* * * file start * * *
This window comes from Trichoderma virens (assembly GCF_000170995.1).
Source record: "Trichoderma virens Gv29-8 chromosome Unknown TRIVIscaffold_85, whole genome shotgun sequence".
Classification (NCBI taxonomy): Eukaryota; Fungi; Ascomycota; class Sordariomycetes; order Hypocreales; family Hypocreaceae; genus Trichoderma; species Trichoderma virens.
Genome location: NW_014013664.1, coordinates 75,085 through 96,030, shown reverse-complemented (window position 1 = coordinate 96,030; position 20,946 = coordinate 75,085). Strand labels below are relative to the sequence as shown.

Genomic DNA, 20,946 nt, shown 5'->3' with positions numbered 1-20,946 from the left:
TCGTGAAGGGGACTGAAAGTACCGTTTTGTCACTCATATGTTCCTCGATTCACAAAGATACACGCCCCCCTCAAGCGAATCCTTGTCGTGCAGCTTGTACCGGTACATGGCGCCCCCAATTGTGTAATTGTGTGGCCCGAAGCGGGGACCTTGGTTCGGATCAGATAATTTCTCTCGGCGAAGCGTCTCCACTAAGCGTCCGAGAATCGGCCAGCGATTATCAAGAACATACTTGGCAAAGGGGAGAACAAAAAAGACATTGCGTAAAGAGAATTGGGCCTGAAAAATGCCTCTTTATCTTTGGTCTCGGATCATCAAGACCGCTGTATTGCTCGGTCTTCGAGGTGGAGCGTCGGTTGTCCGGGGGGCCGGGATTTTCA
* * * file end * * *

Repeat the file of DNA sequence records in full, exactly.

This window comes from Trichoderma virens (assembly GCF_000170995.1).
Source record: "Trichoderma virens Gv29-8 chromosome Unknown TRIVIscaffold_85, whole genome shotgun sequence".
Classification (NCBI taxonomy): Eukaryota; Fungi; Ascomycota; class Sordariomycetes; order Hypocreales; family Hypocreaceae; genus Trichoderma; species Trichoderma virens.
Genome location: NW_014013664.1, coordinates 75,085 through 96,030, shown reverse-complemented (window position 1 = coordinate 96,030; position 20,946 = coordinate 75,085). Strand labels below are relative to the sequence as shown.

Genomic DNA, 20,946 nt, shown 5'->3' with positions numbered 1-20,946 from the left:
TCGTGAAGGGGACTGAAAGTACCGTTTTGTCACTCATATGTTCCTCGATTCACAAAGATACACGCCCCCCTCAAGCGAATCCTTGTCGTGCAGCTTGTACCGGTACATGGCGCCCCCAATTGTGTAATTGTGTGGCCCGAAGCGGGGACCTTGGTTCGGATCAGATAATTTCTCTCGGCGAAGCGTCTCCACTAAGCGTCCGAGAATCGGCCAGCGATTATCAAGAACATACTTGGCAAAGGGGAGAACAAAAAAGACATTGCGTAAAGAGAATTGGGCCTGAAAAATGCCTCTTTATCTTTGGTCTCGGATCATCAAGACCGCTGTATTGCTCGGTCTTCGAGGTGGAGCGTCGGTTGTCCGGGGGGCCGGGATTTTCA